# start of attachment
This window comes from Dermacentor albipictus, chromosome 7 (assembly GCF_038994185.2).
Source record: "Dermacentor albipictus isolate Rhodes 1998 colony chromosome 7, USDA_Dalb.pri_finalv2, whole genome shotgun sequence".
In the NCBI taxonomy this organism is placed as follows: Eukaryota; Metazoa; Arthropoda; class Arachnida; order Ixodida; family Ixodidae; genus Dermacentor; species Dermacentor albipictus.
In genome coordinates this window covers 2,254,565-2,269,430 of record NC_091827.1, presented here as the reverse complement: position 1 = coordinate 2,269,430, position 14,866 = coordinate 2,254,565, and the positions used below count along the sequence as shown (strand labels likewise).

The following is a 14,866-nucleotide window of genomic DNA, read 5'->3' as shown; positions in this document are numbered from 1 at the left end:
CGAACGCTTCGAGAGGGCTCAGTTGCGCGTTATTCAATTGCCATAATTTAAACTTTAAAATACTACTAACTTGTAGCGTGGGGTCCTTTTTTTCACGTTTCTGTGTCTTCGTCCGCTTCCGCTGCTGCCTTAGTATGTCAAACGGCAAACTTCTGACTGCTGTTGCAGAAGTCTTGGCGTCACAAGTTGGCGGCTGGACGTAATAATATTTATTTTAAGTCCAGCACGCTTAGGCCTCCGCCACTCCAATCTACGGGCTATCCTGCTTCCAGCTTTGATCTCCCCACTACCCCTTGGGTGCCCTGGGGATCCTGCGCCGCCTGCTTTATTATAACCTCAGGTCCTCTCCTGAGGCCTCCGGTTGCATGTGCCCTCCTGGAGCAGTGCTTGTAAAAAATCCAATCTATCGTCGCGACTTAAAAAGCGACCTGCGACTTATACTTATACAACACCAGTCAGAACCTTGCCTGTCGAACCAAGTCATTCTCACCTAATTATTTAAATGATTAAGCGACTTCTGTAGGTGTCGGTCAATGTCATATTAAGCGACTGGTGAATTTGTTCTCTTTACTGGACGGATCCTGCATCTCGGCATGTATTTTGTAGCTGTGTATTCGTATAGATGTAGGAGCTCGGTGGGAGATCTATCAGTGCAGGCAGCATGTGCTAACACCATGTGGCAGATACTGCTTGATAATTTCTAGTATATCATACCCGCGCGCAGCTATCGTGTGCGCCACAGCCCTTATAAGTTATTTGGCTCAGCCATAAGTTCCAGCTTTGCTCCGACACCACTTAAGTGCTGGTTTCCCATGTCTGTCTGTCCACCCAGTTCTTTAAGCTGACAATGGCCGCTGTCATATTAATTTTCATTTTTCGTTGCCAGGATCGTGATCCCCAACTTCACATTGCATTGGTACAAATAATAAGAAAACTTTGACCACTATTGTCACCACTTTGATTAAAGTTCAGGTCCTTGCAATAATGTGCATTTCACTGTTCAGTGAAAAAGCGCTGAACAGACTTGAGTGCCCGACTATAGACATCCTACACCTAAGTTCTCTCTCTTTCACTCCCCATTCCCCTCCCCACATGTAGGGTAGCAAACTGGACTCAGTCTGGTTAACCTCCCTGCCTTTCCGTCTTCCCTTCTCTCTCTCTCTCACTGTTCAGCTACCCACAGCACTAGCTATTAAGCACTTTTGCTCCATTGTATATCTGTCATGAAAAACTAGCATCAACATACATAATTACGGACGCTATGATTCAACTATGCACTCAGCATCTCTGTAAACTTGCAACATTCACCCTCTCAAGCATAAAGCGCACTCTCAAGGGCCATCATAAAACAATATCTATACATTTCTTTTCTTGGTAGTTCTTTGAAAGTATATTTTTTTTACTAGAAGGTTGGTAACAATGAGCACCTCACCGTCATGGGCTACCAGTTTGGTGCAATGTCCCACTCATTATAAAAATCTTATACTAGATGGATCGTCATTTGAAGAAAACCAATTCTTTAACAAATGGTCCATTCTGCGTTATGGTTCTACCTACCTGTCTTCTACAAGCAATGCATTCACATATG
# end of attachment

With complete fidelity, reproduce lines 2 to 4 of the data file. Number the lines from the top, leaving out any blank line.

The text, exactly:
Source record: "Dermacentor albipictus isolate Rhodes 1998 colony chromosome 7, USDA_Dalb.pri_finalv2, whole genome shotgun sequence".
In the NCBI taxonomy this organism is placed as follows: Eukaryota; Metazoa; Arthropoda; class Arachnida; order Ixodida; family Ixodidae; genus Dermacentor; species Dermacentor albipictus.
In genome coordinates this window covers 2,254,565-2,269,430 of record NC_091827.1, presented here as the reverse complement: position 1 = coordinate 2,269,430, position 14,866 = coordinate 2,254,565, and the positions used below count along the sequence as shown (strand labels likewise).